But I started noticing some real life laboratories on that whole concept and got pretty confused.  The whole use of the world “talents” to describe the capital of those Hebrew slaves wasn’t lost on me (in fact got drilled in a lot when the topic came up and I was around).  So it hit me about my sophomore year in high school that I was getting all sorts of help to improve on my talents.  Coaching, more playing time, better gear: anything to help make me perform better.  By college it was really impressive, like one of those jet fighter pictures with this big team of guys posing beside it because they were the ones keeping it up there flying around and killing folks. I had a support team and pit crew.  But the kids without a lot of natural talent got diddly squat.  So the gap between me and them got wider and wider as we got older.   This didn’t really seem fair.

And not just sports.  Pretty girls get noticed, get attention from guys that makes them better at attracting guys and dealing with them, get better jobs, just in every way tend to get returns on that birth talent of skin-deep appearance value.  People don’t seem to get the obvious answer when they ask me how I got the first (and last) paintings I ever did shown in a gallery in Paris, or walked into Hollywood and got a job reading scripts and making notes,  or get good seats, or free stuff or whatever.  Which is, “When I ask men for things, they almost never say no.”   This isn’t fair. It’s like the guy with ten talents doesn’t really have to do anything to get more, just walk around flashing his roll.

It was actually the Irene Peasely thing that made me start asking Daddy about the whole Faithful Servant set-up.  He couldn’t come up with anything worth hearing, but of course his concern and universal caring slopped out all over.  And really, what could he say about Job?  Have faith and God’s ways are mysterious and known to no man, much less pre-adolescent brats?  I nodded sweetly, then went and asked Mama.  She said that bearing life’s trials is like homework that makes us better people.  What I was noticing was that trials and tribulations tended to make people worse.   So, not buying any of it so far, I asked Flora Lee about it.  She was no intellectual heavyweight, but a damned good big sister with a sort of instinctive wisdom about the ways of the world. Until she found cocaine, that is, but that was later on.  (She unfound it after a few years and got back to being herself, in case you were worried about her.)  I told her about Job and the Unfaithful Servant and Lot and the Prodigal’s Bro and all that and she just kept listening.  So I wound it up and said, “It’s not fair, Flora.”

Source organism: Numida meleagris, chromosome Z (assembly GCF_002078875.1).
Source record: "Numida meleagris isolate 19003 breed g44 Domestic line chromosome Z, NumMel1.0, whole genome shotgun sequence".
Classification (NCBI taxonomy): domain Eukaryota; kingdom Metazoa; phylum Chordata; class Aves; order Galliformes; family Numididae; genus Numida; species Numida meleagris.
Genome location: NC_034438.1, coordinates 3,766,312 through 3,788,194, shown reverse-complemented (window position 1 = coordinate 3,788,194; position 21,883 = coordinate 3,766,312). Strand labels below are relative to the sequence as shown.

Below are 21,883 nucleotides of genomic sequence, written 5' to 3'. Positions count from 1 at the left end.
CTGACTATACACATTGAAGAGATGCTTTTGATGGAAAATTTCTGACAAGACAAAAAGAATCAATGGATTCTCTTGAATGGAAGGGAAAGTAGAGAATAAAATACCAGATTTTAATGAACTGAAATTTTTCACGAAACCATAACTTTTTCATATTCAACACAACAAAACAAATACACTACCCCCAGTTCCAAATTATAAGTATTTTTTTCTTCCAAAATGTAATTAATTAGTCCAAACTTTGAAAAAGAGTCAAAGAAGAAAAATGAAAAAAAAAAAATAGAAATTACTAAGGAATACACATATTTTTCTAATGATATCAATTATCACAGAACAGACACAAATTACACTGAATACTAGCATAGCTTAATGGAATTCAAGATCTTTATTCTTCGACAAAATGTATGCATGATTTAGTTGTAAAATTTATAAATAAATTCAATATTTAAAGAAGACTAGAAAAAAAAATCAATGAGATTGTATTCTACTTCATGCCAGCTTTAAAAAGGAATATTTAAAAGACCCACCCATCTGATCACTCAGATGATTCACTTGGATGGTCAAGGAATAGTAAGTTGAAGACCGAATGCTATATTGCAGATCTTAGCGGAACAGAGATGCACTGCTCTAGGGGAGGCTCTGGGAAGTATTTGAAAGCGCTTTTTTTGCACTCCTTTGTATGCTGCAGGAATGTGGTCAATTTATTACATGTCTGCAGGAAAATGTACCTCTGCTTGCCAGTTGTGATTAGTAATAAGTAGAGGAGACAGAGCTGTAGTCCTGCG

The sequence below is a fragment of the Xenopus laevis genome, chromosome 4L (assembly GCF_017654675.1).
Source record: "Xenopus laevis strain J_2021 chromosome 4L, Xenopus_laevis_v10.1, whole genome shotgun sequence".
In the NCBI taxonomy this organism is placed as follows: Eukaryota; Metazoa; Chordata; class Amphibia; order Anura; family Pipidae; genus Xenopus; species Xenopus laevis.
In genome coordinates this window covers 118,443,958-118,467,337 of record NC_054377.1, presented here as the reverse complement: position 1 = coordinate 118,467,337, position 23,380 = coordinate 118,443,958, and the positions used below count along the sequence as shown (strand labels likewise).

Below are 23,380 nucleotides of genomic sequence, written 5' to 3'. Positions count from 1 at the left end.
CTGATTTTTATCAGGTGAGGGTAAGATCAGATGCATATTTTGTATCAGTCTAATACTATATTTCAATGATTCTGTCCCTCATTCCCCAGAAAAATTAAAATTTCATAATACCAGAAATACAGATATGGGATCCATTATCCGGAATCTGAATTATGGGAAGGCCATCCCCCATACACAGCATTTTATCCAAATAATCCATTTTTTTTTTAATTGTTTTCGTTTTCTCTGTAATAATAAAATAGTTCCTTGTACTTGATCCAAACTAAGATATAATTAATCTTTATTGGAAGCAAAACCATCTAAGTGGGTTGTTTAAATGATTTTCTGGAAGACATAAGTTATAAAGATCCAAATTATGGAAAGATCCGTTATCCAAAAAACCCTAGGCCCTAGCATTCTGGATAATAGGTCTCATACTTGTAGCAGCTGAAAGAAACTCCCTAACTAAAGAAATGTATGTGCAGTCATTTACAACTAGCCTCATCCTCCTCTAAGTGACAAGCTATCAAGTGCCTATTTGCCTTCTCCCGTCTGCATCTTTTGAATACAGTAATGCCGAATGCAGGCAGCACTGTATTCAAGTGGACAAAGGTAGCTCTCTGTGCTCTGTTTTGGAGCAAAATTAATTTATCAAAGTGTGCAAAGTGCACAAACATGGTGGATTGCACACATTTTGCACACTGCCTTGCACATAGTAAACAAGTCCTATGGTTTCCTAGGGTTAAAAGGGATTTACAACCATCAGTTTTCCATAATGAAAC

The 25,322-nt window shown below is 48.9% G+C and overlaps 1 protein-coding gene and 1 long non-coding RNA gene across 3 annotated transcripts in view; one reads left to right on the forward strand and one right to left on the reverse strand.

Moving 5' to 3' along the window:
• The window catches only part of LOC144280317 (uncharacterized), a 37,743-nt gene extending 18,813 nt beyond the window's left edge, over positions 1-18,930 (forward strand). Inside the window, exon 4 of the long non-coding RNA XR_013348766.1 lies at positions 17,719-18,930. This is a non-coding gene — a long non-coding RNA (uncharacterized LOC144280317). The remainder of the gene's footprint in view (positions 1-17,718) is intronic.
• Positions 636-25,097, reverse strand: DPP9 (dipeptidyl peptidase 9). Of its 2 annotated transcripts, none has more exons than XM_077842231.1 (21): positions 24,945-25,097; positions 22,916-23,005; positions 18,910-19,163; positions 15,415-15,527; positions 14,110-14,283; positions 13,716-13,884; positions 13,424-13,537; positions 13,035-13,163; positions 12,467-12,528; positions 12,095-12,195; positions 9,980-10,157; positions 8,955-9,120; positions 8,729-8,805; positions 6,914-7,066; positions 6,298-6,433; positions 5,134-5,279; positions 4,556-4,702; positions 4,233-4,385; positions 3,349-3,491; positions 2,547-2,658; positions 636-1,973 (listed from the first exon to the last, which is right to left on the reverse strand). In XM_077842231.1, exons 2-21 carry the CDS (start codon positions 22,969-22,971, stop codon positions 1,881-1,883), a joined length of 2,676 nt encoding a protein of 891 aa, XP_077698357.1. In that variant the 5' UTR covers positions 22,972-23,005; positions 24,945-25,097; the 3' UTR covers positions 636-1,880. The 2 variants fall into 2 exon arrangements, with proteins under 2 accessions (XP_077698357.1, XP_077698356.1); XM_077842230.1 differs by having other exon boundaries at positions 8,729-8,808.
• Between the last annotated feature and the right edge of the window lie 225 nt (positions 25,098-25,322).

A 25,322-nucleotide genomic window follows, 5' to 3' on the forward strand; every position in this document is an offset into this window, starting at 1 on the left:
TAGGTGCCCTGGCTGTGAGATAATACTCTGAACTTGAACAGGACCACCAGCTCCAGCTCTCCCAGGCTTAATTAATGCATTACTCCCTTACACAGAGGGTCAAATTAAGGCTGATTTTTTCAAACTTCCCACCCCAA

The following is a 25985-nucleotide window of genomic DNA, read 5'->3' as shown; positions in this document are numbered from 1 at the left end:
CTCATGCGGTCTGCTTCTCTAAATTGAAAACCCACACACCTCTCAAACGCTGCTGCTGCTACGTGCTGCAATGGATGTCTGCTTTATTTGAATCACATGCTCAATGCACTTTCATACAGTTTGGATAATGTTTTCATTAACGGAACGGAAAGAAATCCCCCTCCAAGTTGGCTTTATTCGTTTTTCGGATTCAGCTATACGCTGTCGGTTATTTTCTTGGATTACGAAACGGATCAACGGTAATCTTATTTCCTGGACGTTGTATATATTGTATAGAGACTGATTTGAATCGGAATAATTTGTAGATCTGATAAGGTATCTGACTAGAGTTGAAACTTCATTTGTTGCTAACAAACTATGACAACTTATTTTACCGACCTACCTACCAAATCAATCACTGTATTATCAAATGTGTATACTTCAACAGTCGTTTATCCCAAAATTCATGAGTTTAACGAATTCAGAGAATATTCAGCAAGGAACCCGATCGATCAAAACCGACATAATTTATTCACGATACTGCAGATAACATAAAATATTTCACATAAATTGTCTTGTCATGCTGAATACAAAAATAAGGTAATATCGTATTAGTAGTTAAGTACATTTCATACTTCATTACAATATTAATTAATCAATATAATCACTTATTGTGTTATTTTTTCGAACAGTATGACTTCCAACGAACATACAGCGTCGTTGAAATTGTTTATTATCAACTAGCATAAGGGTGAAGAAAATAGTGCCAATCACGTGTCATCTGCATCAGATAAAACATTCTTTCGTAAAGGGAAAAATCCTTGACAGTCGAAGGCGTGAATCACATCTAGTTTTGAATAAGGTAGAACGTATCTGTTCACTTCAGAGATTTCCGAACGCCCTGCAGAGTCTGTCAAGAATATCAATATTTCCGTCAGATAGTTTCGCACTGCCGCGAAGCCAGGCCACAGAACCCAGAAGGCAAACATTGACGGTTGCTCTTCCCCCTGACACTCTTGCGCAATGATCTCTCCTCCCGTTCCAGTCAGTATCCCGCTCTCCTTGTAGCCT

She told me, “Cammy, there isn’t anything fair about it.  Not with the World and not with God, either.  He’s just one more guy, doing as he pleases.  If you’re lucky, remember that.  You’re lucky.  That’s all it is, nothing personal.  No reason not to try to make things even better.  But just don’t make it worse for anybody else.”  And I’ve really tried to stick to that, myself.

Then I asked her about Irene.  She knew her and agreed that she had as little going for her as anybody we’d ever met.  She said, “How do you treat her?”  I said, basically, that I didn’t.  I ignored her, didn’t want to set her off because when she started whining and bitching and calling down she was even more pitiful.  And even uglier, stupider, and more obnoxious.  She said, “Well, why don’t you just notice her a little?”  She didn’t mean trying to be friends or be nice or anything, said that would backfire if I tried it.  And then she would really hate my guts.  So I tried just kind of meeting her eyes when we passed in the halls, saying hi if she came in the girls’ room when I was there.  If she went off, I’d just say, “Irene, that is just mean talk,” and walk away.  Once she dropped all her stuff in the hall and I picked some up and handed it to her.   And we got to be great friends and I showed her how to become more attractive and guys started asking her out.

Yeah, right.  I don’t think you could even get away with that on the Disney Channel.  But the thing is, I didn’t make her more unhappy.   I treated her like a person, not some furniture in the school.  And believe me, there are plenty of girls like me who do exactly that to girls who aren’t pretty or talented or have money.  She stopped storming at me, but I could have provoked her to, easy.  I signed the back of her class picture and she signed mine.  Just names, no messages.  But better.  And the best part was, I didn’t have to worry about her any more.

I heard she got married, by the way.

Had a bunch of ugly kids.

Apparently happy.

So I guess she won.